I recently read an article about happiness and meaning and how they are connected but also how they are different. The pursuit of happiness and meaning are two of our most central motivations in life and are essential elements of well-being. Happiness and meaning are absolutely connected because typically the more meaning we find in life, the more happy we typically feel, and the more happy we feel, the more we often feel encouraged to pursue even greater meaning and purpose; however, that is not always the case.
There can be substantial trade-offs between seeking happiness and seeking meaning in life. The article gives the example of the parenthood paradox: parents often report that they are very happy they had children, but parents who are living with children usually score very low on measures of happiness. It seems that raising children can decrease happiness but increase meaning. Factors such as feeling connected to others, feeling productive, and not being alone or bored contributed to both happiness and meaning, however, studies have also found some important differences:
Finding one’s life easy or difficult was related to happiness, but not meaning.
Feeling healthy was related to happiness, but not meaning.
Feeling good was related to happiness, not meaning.
Scarcity of money reduced happiness more than meaning.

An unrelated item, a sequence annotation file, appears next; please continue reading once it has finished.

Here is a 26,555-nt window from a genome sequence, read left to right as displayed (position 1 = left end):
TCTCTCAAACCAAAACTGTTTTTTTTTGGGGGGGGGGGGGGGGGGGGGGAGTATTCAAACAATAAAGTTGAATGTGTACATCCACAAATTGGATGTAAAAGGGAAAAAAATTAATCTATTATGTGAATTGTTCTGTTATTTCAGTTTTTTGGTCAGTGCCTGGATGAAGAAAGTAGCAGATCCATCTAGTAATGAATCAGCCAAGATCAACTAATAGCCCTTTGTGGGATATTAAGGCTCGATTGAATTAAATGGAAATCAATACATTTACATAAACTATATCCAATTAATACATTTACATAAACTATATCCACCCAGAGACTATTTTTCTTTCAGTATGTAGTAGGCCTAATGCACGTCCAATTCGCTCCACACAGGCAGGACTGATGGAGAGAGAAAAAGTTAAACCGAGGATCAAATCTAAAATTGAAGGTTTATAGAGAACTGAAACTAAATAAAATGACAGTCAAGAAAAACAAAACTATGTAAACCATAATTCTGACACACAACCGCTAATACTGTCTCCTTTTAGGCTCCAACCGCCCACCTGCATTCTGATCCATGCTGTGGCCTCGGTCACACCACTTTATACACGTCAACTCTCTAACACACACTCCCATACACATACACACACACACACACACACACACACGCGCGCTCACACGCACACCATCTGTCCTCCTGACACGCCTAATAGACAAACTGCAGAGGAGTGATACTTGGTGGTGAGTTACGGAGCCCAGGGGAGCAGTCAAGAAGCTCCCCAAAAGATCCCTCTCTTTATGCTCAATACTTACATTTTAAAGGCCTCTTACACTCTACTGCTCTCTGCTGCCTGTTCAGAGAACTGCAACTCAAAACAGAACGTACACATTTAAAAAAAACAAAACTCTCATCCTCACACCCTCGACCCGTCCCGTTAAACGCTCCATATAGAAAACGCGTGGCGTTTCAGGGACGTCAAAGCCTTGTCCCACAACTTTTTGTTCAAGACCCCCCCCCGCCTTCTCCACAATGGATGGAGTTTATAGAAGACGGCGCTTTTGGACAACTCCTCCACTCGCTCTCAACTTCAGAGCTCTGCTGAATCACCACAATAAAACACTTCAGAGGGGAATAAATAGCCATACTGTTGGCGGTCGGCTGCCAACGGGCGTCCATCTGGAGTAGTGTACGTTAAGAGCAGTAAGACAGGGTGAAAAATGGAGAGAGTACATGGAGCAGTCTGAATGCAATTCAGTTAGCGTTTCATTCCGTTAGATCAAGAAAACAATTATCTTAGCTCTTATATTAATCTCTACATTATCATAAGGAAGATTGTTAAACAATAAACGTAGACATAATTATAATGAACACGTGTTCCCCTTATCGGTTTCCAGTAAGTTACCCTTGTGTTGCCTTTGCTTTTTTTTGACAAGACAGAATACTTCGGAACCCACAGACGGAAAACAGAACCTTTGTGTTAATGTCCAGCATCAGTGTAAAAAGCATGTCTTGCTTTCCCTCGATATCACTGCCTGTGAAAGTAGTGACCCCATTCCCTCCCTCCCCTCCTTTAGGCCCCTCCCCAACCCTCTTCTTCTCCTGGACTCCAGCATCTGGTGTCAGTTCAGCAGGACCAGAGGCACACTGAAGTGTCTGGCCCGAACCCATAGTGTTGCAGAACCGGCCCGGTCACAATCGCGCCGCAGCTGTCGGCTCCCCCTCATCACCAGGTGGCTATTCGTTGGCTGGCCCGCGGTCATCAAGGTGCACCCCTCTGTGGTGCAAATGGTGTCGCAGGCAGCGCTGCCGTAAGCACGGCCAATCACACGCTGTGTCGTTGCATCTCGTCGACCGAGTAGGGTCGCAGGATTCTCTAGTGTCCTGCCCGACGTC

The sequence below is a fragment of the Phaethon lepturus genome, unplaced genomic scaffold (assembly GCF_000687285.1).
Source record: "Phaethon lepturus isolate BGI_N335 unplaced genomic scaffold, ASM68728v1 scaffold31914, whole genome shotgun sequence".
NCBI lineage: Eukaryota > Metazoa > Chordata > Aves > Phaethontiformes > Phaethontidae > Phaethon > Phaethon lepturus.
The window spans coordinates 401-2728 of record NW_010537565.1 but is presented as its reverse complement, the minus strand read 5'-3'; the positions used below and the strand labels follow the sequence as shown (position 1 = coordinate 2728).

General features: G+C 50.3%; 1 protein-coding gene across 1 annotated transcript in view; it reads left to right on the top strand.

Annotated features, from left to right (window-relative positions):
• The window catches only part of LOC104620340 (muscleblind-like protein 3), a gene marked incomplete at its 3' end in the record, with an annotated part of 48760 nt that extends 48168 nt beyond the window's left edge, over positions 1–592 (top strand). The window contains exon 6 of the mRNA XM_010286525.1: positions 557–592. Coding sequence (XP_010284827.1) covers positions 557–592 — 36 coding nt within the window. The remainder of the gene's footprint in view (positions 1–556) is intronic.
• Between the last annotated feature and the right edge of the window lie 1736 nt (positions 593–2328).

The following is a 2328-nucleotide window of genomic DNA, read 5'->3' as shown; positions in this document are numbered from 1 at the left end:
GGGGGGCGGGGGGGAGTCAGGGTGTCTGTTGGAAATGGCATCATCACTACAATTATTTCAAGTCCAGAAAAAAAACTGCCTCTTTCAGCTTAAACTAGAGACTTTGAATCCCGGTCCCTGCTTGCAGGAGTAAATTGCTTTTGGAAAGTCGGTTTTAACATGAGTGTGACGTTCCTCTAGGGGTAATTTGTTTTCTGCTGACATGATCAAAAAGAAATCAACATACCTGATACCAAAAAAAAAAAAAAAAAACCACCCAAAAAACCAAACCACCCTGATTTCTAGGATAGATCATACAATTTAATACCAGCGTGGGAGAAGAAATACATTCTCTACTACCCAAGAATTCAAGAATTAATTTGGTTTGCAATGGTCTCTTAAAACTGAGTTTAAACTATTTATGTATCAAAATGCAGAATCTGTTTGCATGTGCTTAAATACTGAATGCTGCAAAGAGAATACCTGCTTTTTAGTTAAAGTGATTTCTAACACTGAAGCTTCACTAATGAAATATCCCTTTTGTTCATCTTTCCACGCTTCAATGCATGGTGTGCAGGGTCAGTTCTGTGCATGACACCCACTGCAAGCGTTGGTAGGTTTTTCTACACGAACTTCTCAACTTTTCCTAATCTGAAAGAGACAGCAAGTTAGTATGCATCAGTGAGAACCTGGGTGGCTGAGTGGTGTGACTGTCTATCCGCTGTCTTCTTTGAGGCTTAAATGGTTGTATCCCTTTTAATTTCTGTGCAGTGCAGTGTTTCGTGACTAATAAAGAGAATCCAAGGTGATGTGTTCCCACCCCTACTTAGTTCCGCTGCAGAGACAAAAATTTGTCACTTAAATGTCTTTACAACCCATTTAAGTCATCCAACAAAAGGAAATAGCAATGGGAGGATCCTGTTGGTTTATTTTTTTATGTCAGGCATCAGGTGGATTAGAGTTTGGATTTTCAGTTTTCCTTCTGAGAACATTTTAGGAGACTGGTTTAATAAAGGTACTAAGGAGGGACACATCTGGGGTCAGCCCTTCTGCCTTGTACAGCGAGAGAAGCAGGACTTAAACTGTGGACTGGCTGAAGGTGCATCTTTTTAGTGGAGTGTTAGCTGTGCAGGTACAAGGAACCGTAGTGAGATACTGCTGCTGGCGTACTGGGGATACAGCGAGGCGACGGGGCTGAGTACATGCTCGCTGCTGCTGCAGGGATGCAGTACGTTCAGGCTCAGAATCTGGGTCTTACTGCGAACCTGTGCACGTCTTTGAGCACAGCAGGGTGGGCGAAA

People with more meaningful lives agreed that ‘relationships are more important than achievements’.
Helping people in need was linked to meaning but not happiness.
Expecting to do a lot of deep thinking was positively related to meaningfulness, but negatively with happiness.
Happiness was related more to being a taker rather than a giver, whereas meaning was related more to being a giver than a taker.
The more people felt their activities were consistent with core themes and values of their self, the greater meaning they reported in their activities.
Seeing oneself as wise, creative, and even anxious were all linked to meaning but had no relationship (and in some cases, even showed a negative relationship) to happiness.
It seems that happiness has more to do with having your needs satisfied, getting what you want, and feeling good but meaning is more related to uniquely human activities such as developing a personal identity, expressing the self, and consciously integrating one’s past, present, and future experiences.
While this particular article focused on the differences between happiness and meaning, optimal well-being often consists of both. The article states: “Years of research on the psychology of well-being have demonstrated that often human beings are happiest when they are engaged in meaningful pursuits and virtuous activities.” When we are deeply engaged in an activity that is in accordance with our best self, we often report the highest levels of life satisfaction. In closing, it's helpful to know the differences and tradeoffs of each, but I think we'd all agree the optimal goals is to find a healthy balance of both. Have a great week!